Skip to main content

Cookies and Privacy

We use cookies to improve your experience on our website. To find out more, read our updated Cookie policy, Privacy policy and Terms & Conditions

mw447c.jpg Matt Wuerker

Toward an Immunized World

For a child, receiving a vaccine takes just a moment (and perhaps a few tears). But such moments are crucial for getting children off to a healthy start in life, and for advancing progress on global health and development goals.

ABU DHABI/NEW YORK – For a child, receiving a vaccine takes just a moment (and perhaps a few tears). But such moments are crucial for getting children off to a healthy start in life, and for advancing progress on global health and development goals.

Along with Mohamed bin Zayed bin Sultan Al Nahyan, Crown Prince of Abu Dhabi, we attach great importance to the world’s first global summit, being held this week in Abu Dhabi, aimed at ensuring that all children have access to the full benefits of vaccines.

Vaccines protect people for a lifetime. They are one of the most cost-effective investments we can make to improve our world. Vaccines have eradicated smallpox, pushed polio to the verge of eradication, and saved millions of children from measles, diphtheria, tetanus, and other deadly and disabling diseases. Thanks in large part to the power of vaccines, the number of children dying before the age of five has fallen from 20 million in 1960 to 6.9 million in 2011, despite a large increase in global population.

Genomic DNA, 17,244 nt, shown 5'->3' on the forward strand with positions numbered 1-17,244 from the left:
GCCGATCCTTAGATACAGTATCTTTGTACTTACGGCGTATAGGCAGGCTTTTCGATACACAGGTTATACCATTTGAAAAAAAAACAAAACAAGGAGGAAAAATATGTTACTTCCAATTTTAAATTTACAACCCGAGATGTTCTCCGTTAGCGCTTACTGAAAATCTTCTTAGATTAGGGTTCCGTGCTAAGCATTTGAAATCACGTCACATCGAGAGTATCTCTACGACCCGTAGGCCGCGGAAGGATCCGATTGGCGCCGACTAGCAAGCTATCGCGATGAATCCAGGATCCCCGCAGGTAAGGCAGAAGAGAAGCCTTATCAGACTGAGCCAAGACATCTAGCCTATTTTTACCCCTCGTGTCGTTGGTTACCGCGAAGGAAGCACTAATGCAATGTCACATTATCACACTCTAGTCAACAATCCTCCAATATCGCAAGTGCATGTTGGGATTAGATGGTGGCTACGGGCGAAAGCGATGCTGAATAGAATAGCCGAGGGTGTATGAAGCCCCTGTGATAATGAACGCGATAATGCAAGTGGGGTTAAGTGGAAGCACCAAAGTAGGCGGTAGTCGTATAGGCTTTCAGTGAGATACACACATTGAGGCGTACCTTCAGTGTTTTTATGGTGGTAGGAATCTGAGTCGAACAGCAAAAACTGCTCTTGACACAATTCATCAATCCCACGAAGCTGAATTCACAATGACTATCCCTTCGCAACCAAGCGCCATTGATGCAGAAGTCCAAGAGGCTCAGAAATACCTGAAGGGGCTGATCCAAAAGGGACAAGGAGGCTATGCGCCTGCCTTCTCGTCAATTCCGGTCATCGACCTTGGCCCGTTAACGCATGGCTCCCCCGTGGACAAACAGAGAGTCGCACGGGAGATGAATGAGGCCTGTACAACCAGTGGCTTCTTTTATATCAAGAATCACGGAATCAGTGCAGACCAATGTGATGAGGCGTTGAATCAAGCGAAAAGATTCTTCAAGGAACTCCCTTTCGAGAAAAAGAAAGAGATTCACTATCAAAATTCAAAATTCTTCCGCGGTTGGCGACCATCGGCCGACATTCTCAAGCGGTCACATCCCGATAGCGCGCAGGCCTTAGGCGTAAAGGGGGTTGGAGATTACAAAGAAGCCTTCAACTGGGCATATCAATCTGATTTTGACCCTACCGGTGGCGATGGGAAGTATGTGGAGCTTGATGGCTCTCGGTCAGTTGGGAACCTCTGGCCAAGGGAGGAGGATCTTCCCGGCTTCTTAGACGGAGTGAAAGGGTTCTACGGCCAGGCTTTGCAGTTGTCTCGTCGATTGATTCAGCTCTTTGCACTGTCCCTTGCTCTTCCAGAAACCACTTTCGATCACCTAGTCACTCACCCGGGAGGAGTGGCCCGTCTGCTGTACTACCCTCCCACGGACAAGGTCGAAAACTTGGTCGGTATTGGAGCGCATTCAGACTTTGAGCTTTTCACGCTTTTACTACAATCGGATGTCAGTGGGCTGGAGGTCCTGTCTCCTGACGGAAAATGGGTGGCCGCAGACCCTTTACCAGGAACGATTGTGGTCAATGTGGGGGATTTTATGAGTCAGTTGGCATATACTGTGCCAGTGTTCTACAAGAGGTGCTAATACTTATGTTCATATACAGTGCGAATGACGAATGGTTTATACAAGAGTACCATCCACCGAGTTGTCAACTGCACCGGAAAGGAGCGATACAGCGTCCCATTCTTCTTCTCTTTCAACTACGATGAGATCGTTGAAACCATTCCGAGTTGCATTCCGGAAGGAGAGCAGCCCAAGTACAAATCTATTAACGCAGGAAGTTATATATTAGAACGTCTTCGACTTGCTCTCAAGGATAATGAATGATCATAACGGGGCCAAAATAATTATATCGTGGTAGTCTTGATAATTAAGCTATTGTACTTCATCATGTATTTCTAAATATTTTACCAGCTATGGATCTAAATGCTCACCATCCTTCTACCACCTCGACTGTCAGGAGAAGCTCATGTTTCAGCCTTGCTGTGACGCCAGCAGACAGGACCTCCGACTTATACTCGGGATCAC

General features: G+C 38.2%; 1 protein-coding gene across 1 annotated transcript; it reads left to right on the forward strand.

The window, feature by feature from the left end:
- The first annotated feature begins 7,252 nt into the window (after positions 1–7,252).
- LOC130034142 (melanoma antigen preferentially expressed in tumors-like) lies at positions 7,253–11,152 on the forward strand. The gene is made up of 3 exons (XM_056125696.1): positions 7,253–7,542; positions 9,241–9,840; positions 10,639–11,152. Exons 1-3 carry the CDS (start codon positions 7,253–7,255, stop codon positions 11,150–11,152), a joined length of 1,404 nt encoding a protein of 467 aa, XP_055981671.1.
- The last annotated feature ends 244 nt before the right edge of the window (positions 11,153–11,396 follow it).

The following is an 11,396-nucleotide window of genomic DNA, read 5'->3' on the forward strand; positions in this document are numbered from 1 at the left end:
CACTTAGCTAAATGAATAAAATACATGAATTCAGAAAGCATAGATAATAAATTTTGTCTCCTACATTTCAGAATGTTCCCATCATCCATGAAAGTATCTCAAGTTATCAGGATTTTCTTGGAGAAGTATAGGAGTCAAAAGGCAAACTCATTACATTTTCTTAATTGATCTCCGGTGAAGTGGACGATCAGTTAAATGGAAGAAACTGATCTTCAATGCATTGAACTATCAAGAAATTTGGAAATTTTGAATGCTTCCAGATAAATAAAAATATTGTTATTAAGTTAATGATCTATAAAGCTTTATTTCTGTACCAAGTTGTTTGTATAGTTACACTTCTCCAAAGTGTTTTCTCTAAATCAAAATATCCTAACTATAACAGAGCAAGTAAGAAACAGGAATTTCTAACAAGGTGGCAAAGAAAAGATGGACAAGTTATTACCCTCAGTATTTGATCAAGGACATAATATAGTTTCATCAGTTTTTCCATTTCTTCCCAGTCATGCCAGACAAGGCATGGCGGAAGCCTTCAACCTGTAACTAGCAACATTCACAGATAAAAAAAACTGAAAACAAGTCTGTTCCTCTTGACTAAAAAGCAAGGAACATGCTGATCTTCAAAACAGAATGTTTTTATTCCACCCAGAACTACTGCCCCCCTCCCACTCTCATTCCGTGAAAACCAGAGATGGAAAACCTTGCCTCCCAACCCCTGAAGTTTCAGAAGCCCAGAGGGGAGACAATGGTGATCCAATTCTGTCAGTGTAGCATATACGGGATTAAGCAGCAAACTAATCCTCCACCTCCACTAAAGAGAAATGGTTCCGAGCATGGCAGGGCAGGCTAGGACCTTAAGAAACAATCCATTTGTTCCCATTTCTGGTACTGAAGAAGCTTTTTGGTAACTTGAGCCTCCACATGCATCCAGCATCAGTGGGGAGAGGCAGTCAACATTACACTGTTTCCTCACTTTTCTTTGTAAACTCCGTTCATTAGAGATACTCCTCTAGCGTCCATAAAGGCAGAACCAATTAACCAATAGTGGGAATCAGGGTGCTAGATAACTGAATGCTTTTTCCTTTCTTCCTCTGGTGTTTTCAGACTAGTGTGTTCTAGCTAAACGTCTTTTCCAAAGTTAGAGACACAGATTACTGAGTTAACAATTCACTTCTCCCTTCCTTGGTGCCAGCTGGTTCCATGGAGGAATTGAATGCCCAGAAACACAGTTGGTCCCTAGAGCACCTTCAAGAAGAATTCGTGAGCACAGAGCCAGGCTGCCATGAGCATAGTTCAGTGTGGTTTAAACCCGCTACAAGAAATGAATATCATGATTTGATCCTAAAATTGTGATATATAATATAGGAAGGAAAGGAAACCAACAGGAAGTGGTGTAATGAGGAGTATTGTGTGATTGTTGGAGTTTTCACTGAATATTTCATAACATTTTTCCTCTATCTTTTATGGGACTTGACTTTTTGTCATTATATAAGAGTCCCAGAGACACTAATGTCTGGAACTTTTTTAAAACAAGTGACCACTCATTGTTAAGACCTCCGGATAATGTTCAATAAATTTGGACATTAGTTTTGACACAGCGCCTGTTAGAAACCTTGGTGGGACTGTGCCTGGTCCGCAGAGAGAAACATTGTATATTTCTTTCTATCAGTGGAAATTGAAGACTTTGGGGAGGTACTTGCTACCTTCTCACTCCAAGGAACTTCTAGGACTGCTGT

We hope you're enjoying Project Syndicate.

To continue reading, subscribe now.

Subscribe

Get unlimited access to PS premium content, including in-depth commentaries, book reviews, exclusive interviews, On Point, the Big Picture, the PS Archive, and our annual year-ahead magazine.

https://prosyn.org/biN89nv;
  1. op_dervis1_Mikhail SvetlovGetty Images_PutinXiJinpingshakehands Mikhail Svetlov/Getty Images

    Cronies Everywhere

    Kemal Derviş

    Three recent books demonstrate that there are as many differences between crony-capitalist systems as there are similarities. And while deep-seated corruption is usually associated with autocracies like modern-day Russia, democracies have no reason to assume that they are immune.

    7